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Home News Recent cougar sightings reported to City, Conservation Office

Recent cougar sightings reported to City, Conservation Office

FORT ST. JOHN, B.C. — According to a post on their Facebook page, a resident reported a cougar sighting between 89 Avenue and 91 Avenue on 75 Street last night to the City of Fort St. John.

While the Conservation Office has not received a report about this isolated incident, Conservation Officer Micah Kneller told Energetic City there have been some reports of cougar sightings — or what residents may believe is a cougar — near Charlie Lake within the last few days. A cougar was also trapped near Fort Nelson earlier this year.

“It’d certainly be alarming if we saw a cougar in the city limits of Fort St. John,” he said in an interview. “I’m not going to say it’s impossible, but it’s not something we normally see.”

Kneller says cougars are natural to the environment in this region, but are shy animals that are typically only seen in rural settings — if seen at all. People may confuse them for other animals, like lynxes, coyotes, or wolves.

But residents shouldn’t be frightened by them, he says. In the near-decade he’s been with the CO in the Peace Region, Kneller can’t recall a single cougar attack on people here. He says attacks are ‘exceedingly rare,’ and ‘not a normal occurrence by any stretch of the imagination.’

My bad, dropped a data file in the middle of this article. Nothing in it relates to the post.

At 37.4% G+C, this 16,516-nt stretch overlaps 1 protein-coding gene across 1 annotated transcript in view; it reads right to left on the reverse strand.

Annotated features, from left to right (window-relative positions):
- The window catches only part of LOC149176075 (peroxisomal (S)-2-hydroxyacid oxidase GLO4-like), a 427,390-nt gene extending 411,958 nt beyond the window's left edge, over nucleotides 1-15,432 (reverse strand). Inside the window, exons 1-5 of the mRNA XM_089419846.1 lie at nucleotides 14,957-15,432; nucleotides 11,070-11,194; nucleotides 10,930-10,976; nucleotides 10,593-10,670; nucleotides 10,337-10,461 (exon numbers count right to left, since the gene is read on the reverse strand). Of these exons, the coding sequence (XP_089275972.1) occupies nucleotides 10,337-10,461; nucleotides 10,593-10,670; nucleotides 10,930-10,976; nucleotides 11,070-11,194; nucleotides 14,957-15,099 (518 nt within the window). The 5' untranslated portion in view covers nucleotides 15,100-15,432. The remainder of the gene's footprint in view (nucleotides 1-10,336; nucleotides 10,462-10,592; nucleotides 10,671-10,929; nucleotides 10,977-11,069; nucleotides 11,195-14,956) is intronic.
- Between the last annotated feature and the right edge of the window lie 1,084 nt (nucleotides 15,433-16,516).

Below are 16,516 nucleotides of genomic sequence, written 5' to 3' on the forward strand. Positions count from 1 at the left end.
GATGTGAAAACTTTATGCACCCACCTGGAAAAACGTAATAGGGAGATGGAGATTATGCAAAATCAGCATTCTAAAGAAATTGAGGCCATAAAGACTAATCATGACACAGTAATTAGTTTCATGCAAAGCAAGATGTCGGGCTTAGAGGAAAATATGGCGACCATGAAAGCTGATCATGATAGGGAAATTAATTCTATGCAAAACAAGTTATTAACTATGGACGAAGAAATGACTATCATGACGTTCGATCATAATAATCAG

Unlike bears, cougars aren’t attracted to come near homes by garbage or food outside. The cats are prey-specific animals that will typically hunt deer, but can be drawn to small animal such as dogs and cats. Kneller says the threat isn’t very different from that of coyotes and wolves to pets in rural homes, so residents should still be cautious and keep their pets inside at dawn and dusk — as cougars are most active during the night, like the common house cat.

According to the CO, a handful of cougar sightings are reported each year, mostly in the wintertime. Kneller thinks the snow and lack of foliage on trees and bushes makes the cats easier to spot.

“All animals are easier to see during the winter,” Kneller noted. “We encourage people to report sightings when they see them.”

Anyone who spots a cougar should slowly back away while facing the cat, until inside and safe.

Kneller also dispelled a rumour that the government has relocated cougars to the region, saying that is not true, and cougars are not generally relocated by the CO.

To report a sighting of a cougar or other wild animal, the B.C. Conservation Office’s reporting line is 877-952-7277.

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